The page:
MEDLINE and Embase databases were searched to collect original studies that: (i) were published from 1990 to 2011; (ii) involved >100 subjects; (iii) had assessed dietary intake at the individual level; and/or (iv) included best practice biomarkers reflecting micronutrient status. We estimated relative differences in mean micronutrient intake and/or status between the lowest and highest socio-economic groups to: (i) evaluate variation in intake and status between socio-economic groups; and (ii) report on data availability.
Children, adults and elderly.
Data from eighteen publications originating primarily from Western Europe showed that there is a positive association between indicators of socio-economic status and micronutrient intake and/or status. The largest differences were observed for intake of vitamin C in eleven out of twelve studies (5–47 %) and for vitamin D in total of four studies (4–31 %).
The positive association observed between micronutrient intake and socio-economic status should complement existing evidence on socio-economic inequalities in diet-related diseases among disadvantaged populations in Europe. These findings could provide clues for further research and have implications for public health policy aimed at improving the intake of micronutrients and diet-related diseases.
To compare micronutrient intakes and status in Central and Eastern Europe (CEE) with those in other European countries and with reference values.
Review of the micronutrient intake/status data from open access and grey literature sources from CEE.
Micronutrients studied were folate, iodine, Fe, vitamin B12 and Zn (for intake and status) and Ca, Cu, Se, vitamin C and vitamin D (for intake). Intake data were based on validated dietary assessment methods; mean intakes were compared with average nutrient requirements set by the Nordic countries or the US Institute of Medicine. Nutritional status was assessed using the status biomarkers and cut-off levels recommended primarily by the WHO.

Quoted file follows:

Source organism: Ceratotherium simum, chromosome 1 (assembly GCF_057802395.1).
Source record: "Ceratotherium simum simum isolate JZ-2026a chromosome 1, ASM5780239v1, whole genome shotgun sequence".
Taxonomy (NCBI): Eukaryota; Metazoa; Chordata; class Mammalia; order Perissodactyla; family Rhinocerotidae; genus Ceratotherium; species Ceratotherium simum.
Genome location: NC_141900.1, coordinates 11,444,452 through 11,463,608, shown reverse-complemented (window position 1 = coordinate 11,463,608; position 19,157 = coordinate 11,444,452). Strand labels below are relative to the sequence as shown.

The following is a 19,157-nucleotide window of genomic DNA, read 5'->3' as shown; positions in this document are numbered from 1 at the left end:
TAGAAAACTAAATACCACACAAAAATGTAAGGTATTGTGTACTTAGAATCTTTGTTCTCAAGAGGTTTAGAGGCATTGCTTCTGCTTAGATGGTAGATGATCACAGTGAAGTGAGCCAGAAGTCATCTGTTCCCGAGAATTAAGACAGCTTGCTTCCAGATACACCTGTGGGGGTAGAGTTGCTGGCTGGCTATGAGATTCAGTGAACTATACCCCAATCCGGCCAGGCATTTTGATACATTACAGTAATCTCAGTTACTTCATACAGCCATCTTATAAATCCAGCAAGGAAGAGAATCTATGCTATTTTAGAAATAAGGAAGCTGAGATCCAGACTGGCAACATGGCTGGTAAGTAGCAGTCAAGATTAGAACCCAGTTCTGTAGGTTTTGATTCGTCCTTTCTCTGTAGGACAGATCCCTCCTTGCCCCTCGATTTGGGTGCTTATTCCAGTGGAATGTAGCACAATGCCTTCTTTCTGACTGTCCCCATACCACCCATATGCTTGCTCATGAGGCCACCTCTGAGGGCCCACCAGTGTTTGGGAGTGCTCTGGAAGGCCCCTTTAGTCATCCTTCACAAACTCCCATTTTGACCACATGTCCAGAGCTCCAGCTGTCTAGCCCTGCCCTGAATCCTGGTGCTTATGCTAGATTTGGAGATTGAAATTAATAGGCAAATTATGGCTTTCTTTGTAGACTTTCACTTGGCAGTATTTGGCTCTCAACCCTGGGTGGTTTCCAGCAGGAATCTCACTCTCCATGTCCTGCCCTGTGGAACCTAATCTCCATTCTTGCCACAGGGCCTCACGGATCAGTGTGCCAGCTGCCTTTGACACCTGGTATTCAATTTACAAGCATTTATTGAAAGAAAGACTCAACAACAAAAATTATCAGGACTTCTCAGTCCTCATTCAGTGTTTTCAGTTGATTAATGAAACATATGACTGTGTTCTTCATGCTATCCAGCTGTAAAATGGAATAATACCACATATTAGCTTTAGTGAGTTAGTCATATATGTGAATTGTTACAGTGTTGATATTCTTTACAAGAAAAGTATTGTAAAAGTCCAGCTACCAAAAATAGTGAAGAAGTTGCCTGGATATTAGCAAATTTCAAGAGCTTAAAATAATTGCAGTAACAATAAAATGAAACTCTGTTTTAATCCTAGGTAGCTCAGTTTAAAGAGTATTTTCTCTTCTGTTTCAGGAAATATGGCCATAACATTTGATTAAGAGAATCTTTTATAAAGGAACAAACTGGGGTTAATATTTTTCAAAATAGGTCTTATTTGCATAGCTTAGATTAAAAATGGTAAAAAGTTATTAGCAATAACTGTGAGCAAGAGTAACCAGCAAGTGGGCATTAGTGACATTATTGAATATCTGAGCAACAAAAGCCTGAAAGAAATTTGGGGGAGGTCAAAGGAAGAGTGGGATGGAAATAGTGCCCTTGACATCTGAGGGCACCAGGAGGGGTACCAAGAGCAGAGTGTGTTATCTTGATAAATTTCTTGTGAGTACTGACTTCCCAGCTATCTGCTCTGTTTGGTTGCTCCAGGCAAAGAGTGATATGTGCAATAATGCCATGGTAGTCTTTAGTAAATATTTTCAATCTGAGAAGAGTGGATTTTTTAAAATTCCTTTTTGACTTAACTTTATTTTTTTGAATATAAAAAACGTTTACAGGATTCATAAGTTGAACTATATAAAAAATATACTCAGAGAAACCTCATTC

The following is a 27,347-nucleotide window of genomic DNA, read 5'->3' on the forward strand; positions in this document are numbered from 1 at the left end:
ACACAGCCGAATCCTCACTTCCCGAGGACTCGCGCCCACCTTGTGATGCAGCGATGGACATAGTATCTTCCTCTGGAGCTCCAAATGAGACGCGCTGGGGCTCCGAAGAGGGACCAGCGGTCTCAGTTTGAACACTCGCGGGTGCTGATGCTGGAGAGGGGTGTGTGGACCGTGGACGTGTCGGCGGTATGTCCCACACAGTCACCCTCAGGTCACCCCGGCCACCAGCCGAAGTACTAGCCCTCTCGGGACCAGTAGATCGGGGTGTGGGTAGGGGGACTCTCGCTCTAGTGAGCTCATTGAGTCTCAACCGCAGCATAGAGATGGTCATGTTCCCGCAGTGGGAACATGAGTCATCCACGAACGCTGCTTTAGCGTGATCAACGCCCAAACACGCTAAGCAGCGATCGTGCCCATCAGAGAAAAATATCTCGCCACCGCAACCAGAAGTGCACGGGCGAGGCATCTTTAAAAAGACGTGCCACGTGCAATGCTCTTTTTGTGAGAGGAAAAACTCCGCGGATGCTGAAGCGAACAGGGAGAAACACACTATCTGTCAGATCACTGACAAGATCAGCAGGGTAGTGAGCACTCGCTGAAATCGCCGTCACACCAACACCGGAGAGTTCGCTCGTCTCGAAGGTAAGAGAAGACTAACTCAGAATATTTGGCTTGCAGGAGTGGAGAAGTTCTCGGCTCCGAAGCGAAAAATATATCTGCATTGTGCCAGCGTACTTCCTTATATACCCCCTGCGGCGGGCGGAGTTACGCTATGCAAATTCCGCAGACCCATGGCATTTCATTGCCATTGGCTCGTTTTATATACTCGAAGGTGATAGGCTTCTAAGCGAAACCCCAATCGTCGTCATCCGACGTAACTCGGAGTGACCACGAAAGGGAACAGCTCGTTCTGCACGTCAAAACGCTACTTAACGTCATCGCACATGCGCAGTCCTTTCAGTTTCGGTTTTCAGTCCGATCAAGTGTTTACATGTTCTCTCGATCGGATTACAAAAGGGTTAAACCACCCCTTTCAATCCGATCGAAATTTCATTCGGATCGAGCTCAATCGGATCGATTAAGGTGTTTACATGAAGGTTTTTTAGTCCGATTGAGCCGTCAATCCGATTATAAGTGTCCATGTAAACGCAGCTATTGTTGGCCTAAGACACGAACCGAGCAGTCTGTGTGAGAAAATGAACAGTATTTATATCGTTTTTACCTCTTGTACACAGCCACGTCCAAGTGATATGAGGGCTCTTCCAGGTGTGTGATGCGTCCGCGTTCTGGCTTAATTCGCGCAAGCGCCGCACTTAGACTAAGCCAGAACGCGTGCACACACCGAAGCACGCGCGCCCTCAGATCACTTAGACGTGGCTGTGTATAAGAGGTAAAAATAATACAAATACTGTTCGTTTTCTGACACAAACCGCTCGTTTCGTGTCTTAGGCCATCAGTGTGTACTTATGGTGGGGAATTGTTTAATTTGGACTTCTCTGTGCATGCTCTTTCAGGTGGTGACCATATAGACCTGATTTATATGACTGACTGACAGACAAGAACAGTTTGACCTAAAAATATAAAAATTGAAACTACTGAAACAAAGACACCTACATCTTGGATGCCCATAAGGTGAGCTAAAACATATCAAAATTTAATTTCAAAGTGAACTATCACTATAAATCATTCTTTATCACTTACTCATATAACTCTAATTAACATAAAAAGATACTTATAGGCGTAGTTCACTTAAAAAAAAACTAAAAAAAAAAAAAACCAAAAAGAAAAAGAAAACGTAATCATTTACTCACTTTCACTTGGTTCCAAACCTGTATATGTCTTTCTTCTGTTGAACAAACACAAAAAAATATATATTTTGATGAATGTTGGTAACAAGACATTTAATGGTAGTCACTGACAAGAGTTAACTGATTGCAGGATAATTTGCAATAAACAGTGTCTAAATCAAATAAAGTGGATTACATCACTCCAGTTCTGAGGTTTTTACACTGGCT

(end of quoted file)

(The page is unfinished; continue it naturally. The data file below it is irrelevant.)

For all population groups in CEE, the mean intake and mean/median status levels were compared between countries and regions: CEE, Scandinavia, Western Europe and Mediterranean.
Mean micronutrient intakes of adults in the CEE region were in the same range as those from other European regions, with exception of Ca (lower in CEE). CEE children and adolescents had poorer iodine status, and intakes of Ca, folate and vitamin D were below the reference values.
CEE countries are lacking comparable studies on micronutrient intake/status across all age ranges, especially in children. Available evidence showed no differences in micronutrient intake/status in CEE populations in comparison with other European regions, except for Ca intake in adults and iodine and Fe status in children. The identified knowledge gaps urge further research on micronutrient intake/status of CEE populations to make a basis for evidence-based nutrition policy.
To review evidence on the associations between vitamin B12 intake and its biomarkers, vitamin B12 intake and its functional health outcomes, and vitamin B12 biomarkers and functional health outcomes.
A systematic review was conducted by searching electronic databases, until January 2012, using a standardized strategy developed in the EURRECA network. Relevant articles were screened and sorted based on title and abstract, then based on full text, and finally included if they met inclusion criteria. A total of sixteen articles were included in the review.
Articles covered four continents: America (n 4), Europe (n 8), Africa (n 1) and Asia (n 3).
Population groups included healthy infants, children and adolescents, and pregnant and lactating women.
From the total number of 5815 papers retrieved from the initial search, only sixteen were eligible according to the inclusion criteria: five for infants, five for children and adolescents, and six for pregnant and lactating women.